Sunday, May 18, 2014

Super Powers

In my last post I wrote that the images I was able to come up with as I lay in the ER of paralyzed people whose fate I might share were of super heroes whose powers had been incapacitated as part of their paralysis. Professor X with his peculiar levitating chair and bald head stood out in my mind. The image was so bizarre as to be almost funny, and my situation still felt so surreal in those first few hours that to envision myself as a Professor X in my future life added another degree of absurdity to what was already impossibly happening to me. My legs had collapsed under me like one of those little toy animals: you press a button and the creature, which is help tautly together by string, collapses as the strings holding together its limbs slacken. I had one such toy as a child: a pink, plastic giraffe on a small cylindrical stand that I had won at a carnival. My limbs had become as weak and useless as the toy giraffe's in the fallen down position. 

Fortunately for the giraffe, as soon as the button is decompressed, it springs to life again, its limbs tight and firm again, its little pink body and neck upright. It would take months of gradual recovery--a process I am still undergoing-- for me to stand upright and walk without the aid of assistive devices. It took me from October 8th, 2013 until Valentine's Day, February 14th, 2014 to stand up from a chair without the assistance of another person helping me up. I relied heavily on my arms for the initial push upwards.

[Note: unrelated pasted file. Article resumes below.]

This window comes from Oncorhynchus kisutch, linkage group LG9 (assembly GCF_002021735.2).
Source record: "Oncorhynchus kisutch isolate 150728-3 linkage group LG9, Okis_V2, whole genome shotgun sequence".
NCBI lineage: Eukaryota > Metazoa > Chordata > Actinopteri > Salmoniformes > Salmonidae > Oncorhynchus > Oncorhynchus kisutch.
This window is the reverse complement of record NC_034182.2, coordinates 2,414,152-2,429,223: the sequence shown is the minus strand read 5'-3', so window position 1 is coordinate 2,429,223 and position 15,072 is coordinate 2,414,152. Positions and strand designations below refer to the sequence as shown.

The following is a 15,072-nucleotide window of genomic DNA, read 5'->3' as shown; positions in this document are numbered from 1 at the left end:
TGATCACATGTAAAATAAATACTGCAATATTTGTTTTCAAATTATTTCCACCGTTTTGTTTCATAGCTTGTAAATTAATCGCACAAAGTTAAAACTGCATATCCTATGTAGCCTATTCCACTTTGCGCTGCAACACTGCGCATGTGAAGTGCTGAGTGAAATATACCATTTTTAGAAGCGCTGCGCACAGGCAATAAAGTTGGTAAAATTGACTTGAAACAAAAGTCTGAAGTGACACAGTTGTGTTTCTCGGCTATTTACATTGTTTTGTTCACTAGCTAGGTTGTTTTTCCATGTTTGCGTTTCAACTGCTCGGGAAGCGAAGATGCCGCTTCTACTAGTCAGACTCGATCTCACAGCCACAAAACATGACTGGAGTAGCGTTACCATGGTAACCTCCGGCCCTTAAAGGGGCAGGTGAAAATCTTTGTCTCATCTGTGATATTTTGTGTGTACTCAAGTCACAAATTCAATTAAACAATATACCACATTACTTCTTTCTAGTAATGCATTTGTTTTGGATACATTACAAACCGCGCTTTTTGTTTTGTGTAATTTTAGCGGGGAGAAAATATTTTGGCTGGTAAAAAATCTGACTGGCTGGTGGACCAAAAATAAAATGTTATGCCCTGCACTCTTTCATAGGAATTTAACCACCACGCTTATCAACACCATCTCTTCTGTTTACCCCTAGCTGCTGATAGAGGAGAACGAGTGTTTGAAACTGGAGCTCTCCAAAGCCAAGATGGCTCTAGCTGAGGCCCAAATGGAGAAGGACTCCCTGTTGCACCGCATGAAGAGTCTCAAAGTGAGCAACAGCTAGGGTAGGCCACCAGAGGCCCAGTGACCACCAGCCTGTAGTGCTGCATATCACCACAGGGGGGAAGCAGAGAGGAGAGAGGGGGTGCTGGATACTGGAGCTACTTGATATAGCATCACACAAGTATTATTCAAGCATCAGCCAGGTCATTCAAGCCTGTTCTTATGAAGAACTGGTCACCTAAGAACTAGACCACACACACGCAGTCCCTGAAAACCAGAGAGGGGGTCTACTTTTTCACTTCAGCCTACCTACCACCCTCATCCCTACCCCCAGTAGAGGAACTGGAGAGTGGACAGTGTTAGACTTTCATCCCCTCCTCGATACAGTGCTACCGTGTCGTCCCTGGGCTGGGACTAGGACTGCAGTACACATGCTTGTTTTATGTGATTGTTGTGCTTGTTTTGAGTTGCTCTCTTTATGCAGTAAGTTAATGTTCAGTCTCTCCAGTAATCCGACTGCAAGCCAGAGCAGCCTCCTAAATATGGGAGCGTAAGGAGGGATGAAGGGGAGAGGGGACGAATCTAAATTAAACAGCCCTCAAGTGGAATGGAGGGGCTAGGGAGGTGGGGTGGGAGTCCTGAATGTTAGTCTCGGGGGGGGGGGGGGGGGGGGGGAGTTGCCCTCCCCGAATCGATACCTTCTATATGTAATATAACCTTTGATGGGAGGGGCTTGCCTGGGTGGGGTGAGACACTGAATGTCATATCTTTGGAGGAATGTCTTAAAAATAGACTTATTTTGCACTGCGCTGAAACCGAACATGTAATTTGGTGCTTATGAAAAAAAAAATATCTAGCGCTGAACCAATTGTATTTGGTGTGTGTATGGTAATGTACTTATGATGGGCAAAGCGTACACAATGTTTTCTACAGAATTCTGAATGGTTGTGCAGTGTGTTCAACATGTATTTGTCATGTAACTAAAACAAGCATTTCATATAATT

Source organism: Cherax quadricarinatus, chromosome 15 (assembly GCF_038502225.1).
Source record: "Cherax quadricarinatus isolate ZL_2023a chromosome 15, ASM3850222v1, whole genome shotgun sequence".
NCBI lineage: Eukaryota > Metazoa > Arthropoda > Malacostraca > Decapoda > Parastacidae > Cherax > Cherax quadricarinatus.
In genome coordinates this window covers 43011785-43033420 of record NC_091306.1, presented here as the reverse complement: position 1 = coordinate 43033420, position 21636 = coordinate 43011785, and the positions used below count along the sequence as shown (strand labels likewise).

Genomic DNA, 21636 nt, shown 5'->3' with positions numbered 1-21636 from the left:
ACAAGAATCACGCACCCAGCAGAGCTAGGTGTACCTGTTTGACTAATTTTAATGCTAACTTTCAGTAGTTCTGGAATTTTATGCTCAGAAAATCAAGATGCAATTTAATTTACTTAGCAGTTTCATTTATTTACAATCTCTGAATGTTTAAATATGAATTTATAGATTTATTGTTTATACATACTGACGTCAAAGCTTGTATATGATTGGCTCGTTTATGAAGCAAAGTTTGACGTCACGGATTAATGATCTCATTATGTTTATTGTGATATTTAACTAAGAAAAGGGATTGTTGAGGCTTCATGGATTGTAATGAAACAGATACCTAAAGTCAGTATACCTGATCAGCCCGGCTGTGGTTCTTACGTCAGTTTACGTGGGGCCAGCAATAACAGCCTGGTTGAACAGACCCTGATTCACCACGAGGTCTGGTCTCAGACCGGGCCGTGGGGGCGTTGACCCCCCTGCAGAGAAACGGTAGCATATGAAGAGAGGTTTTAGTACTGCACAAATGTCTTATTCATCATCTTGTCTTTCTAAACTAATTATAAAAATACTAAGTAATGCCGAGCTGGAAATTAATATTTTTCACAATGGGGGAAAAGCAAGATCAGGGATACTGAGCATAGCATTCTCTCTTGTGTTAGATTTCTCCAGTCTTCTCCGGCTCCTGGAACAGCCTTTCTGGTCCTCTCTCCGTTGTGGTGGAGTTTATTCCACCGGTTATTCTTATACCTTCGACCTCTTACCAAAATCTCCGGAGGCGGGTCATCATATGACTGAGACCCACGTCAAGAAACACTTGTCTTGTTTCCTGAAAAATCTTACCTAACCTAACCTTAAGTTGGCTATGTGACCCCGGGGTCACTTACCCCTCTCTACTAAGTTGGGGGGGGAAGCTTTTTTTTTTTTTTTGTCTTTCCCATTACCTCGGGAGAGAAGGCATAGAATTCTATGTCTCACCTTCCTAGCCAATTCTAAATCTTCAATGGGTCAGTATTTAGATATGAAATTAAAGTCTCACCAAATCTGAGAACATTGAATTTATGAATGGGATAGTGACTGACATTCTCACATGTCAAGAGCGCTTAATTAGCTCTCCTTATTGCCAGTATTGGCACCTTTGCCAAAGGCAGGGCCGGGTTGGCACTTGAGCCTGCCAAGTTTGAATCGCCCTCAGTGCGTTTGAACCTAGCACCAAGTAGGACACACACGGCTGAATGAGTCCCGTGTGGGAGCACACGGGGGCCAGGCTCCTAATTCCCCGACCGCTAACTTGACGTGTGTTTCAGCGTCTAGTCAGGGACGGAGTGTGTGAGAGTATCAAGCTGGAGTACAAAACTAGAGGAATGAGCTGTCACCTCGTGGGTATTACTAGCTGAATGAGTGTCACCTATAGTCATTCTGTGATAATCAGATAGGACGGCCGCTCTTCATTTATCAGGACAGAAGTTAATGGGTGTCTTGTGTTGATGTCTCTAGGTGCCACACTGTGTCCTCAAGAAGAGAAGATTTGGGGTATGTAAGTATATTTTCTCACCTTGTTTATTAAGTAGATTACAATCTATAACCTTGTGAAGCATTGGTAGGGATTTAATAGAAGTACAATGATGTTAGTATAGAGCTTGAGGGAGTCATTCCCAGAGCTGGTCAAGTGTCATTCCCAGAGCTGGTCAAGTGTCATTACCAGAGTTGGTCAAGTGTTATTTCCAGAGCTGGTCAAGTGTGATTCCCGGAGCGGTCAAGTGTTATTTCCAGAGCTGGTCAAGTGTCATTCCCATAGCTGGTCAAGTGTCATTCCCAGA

Through hard work pushing through pain and the obstinacy of my body with its atrophied muscles and demyelinated nerves I have regained my own super powers. Not X-Ray vision or telepathy or flight, but standing on my own two feet, climbing up and down stairs, showering and using the bathroom without assistance, lifting objects and fine motor skills, and most importantly walking. There was a time when I doubted I would ever walk again, even though as I left Mount Sinai Hospital after a one-month stay Dr. Laura Marcuse told me that I would. It just seemed impossible given my incredible weakness at the time.

If I have learned anything from this whole experience, it is the value of persistence and patience in the face of adversity. For months I had very minimal gains. During my first month, I had a measured grip strength in my hands of ZERO pounds (average for a male my age is about 120). A month or two in I was up to three pounds. Gradually I made my way up into the teens and double digits, and I now have a pretty damn solid handshake. A super power I regained at four months into recovery was the ability to open a pop top on a soda can. Something to be grateful for. Can you imagine what it's like to be that weak? Thankfully other fine motor skills such as typing and using mobile phone devices returned earlier in the recovery process, allowing me to communicate better with friends.

Recently I went out with friends for the first time since I was put in the hospital last October. Nothing special, just an evening of pool and dinner at a Thai restaurant, but man was it awesome to rejoin society! I managed the steps down into the pool hall without any problems although there was only one rail. I had a great time reuniting with two of my old friends. Both had come to visit me while I was in the rehab facility in Rockville, but it's totally different being out with friends on the town than having them visit you when you're in an institution. I finally feel like I'm regaining my freedom and getting back to my life! I'm very grateful.

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